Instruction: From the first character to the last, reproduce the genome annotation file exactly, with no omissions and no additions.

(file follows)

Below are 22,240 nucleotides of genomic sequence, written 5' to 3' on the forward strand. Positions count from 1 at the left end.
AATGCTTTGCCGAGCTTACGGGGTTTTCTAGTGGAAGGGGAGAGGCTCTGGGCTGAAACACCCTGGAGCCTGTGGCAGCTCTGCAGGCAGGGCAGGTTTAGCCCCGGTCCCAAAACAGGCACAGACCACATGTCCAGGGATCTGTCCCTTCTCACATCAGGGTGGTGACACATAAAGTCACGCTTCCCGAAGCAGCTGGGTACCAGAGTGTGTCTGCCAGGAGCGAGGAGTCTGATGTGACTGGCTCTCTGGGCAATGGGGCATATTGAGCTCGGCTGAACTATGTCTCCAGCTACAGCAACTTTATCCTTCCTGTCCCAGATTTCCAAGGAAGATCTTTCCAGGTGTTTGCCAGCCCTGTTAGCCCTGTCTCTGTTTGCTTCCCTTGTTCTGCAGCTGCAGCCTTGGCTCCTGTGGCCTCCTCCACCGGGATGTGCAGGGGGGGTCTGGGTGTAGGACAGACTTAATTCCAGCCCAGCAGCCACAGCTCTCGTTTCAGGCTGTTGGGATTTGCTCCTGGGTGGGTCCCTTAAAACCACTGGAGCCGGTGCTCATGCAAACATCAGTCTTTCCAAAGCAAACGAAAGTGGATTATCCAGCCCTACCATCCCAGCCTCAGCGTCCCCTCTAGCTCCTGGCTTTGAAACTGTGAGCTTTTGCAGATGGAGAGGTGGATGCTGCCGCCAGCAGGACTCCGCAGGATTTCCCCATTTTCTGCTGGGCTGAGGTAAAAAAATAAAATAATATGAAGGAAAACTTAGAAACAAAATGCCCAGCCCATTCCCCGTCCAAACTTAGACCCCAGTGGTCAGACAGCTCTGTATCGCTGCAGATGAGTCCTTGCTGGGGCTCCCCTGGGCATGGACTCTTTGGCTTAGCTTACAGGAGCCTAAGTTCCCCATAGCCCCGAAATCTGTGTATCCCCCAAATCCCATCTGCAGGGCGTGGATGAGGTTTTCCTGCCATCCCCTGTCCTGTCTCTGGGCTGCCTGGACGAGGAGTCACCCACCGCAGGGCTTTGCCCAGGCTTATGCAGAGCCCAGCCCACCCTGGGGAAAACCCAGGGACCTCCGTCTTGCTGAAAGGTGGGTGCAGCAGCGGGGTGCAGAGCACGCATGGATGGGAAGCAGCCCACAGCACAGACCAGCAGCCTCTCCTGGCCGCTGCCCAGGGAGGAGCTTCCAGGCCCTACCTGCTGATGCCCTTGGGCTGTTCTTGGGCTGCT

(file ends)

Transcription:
Below are 22,240 nucleotides of genomic sequence, written 5' to 3' on the forward strand. Positions count from 1 at the left end.
AATGCTTTGCCGAGCTTACGGGGTTTTCTAGTGGAAGGGGAGAGGCTCTGGGCTGAAACACCCTGGAGCCTGTGGCAGCTCTGCAGGCAGGGCAGGTTTAGCCCCGGTCCCAAAACAGGCACAGACCACATGTCCAGGGATCTGTCCCTTCTCACATCAGGGTGGTGACACATAAAGTCACGCTTCCCGAAGCAGCTGGGTACCAGAGTGTGTCTGCCAGGAGCGAGGAGTCTGATGTGACTGGCTCTCTGGGCAATGGGGCATATTGAGCTCGGCTGAACTATGTCTCCAGCTACAGCAACTTTATCCTTCCTGTCCCAGATTTCCAAGGAAGATCTTTCCAGGTGTTTGCCAGCCCTGTTAGCCCTGTCTCTGTTTGCTTCCCTTGTTCTGCAGCTGCAGCCTTGGCTCCTGTGGCCTCCTCCACCGGGATGTGCAGGGGGGGTCTGGGTGTAGGACAGACTTAATTCCAGCCCAGCAGCCACAGCTCTCGTTTCAGGCTGTTGGGATTTGCTCCTGGGTGGGTCCCTTAAAACCACTGGAGCCGGTGCTCATGCAAACATCAGTCTTTCCAAAGCAAACGAAAGTGGATTATCCAGCCCTACCATCCCAGCCTCAGCGTCCCCTCTAGCTCCTGGCTTTGAAACTGTGAGCTTTTGCAGATGGAGAGGTGGATGCTGCCGCCAGCAGGACTCCGCAGGATTTCCCCATTTTCTGCTGGGCTGAGGTAAAAAAATAAAATAATATGAAGGAAAACTTAGAAACAAAATGCCCAGCCCATTCCCCGTCCAAACTTAGACCCCAGTGGTCAGACAGCTCTGTATCGCTGCAGATGAGTCCTTGCTGGGGCTCCCCTGGGCATGGACTCTTTGGCTTAGCTTACAGGAGCCTAAGTTCCCCATAGCCCCGAAATCTGTGTATCCCCCAAATCCCATCTGCAGGGCGTGGATGAGGTTTTCCTGCCATCCCCTGTCCTGTCTCTGGGCTGCCTGGACGAGGAGTCACCCACCGCAGGGCTTTGCCCAGGCTTATGCAGAGCCCAGCCCACCCTGGGGAAAACCCAGGGACCTCCGTCTTGCTGAAAGGTGGGTGCAGCAGCGGGGTGCAGAGCACGCATGGATGGGAAGCAGCCCACAGCACAGACCAGCAGCCTCTCCTGGCCGCTGCCCAGGGAGGAGCTTCCAGGCCCTACCTGCTGATGCCCTTGGGCTGTTCTTGGGCTGCT